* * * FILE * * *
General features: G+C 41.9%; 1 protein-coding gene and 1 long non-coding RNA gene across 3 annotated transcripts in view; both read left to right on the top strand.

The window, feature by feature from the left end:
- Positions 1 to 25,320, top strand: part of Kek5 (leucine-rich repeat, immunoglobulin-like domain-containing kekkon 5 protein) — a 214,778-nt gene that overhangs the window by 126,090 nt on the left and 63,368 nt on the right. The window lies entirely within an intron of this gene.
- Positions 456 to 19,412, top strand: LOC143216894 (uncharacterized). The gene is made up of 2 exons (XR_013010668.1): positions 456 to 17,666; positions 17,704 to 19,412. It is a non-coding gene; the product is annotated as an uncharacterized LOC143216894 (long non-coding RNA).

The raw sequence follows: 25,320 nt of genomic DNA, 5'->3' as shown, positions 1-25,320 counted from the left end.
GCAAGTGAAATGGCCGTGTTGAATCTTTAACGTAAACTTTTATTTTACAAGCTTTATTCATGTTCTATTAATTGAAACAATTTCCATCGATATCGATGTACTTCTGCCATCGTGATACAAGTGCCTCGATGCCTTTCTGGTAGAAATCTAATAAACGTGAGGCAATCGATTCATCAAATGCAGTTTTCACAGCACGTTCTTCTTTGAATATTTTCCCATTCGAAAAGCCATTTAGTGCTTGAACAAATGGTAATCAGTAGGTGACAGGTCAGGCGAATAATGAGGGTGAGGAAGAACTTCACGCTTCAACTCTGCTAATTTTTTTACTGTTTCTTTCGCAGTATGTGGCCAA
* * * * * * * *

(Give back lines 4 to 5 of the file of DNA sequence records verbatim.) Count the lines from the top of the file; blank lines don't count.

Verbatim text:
- Positions 456 to 19,412, top strand: LOC143216894 (uncharacterized). The gene is made up of 2 exons (XR_013010668.1): positions 456 to 17,666; positions 17,704 to 19,412. It is a non-coding gene; the product is annotated as an uncharacterized LOC143216894 (long non-coding RNA).

The raw sequence follows: 25,320 nt of genomic DNA, 5'->3' as shown, positions 1-25,320 counted from the left end.